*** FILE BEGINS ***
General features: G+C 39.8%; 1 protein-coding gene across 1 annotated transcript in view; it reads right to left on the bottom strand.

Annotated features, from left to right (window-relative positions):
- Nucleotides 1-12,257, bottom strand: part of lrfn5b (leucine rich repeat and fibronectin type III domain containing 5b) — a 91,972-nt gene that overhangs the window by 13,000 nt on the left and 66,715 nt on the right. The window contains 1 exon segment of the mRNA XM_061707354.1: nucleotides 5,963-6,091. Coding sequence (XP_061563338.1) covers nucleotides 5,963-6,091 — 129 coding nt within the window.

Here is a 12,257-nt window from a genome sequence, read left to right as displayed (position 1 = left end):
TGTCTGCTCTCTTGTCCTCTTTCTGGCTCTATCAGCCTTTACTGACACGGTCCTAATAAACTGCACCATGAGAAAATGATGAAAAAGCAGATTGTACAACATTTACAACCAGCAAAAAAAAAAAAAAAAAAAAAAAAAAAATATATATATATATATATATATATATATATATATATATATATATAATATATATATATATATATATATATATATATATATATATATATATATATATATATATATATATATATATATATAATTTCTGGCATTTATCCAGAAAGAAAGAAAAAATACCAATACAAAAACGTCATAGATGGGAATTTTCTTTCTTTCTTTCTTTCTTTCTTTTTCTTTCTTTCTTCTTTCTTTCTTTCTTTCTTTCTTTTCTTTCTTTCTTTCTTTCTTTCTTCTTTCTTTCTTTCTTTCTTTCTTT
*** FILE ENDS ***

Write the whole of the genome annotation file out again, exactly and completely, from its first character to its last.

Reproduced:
General features: G+C 39.8%; 1 protein-coding gene across 1 annotated transcript in view; it reads right to left on the bottom strand.

Annotated features, from left to right (window-relative positions):
- Nucleotides 1-12,257, bottom strand: part of lrfn5b (leucine rich repeat and fibronectin type III domain containing 5b) — a 91,972-nt gene that overhangs the window by 13,000 nt on the left and 66,715 nt on the right. The window contains 1 exon segment of the mRNA XM_061707354.1: nucleotides 5,963-6,091. Coding sequence (XP_061563338.1) covers nucleotides 5,963-6,091 — 129 coding nt within the window.

Here is a 12,257-nt window from a genome sequence, read left to right as displayed (position 1 = left end):
TGTCTGCTCTCTTGTCCTCTTTCTGGCTCTATCAGCCTTTACTGACACGGTCCTAATAAACTGCACCATGAGAAAATGATGAAAAAGCAGATTGTACAACATTTACAACCAGCAAAAAAAAAAAAAAAAAAAAAAAAAAAATATATATATATATATATATATATATATATATATATATATATATAATATATATATATATATATATATATATATATATATATATATATATATATATATATATATATATATATATATATAATTTCTGGCATTTATCCAGAAAGAAAGAAAAAATACCAATACAAAAACGTCATAGATGGGAATTTTCTTTCTTTCTTTCTTTCTTTCTTTTTCTTTCTTTCTTCTTTCTTTCTTTCTTTCTTTCTTTTCTTTCTTTCTTTCTTTCTTTCTTCTTTCTTTCTTTCTTTCTTTCTTT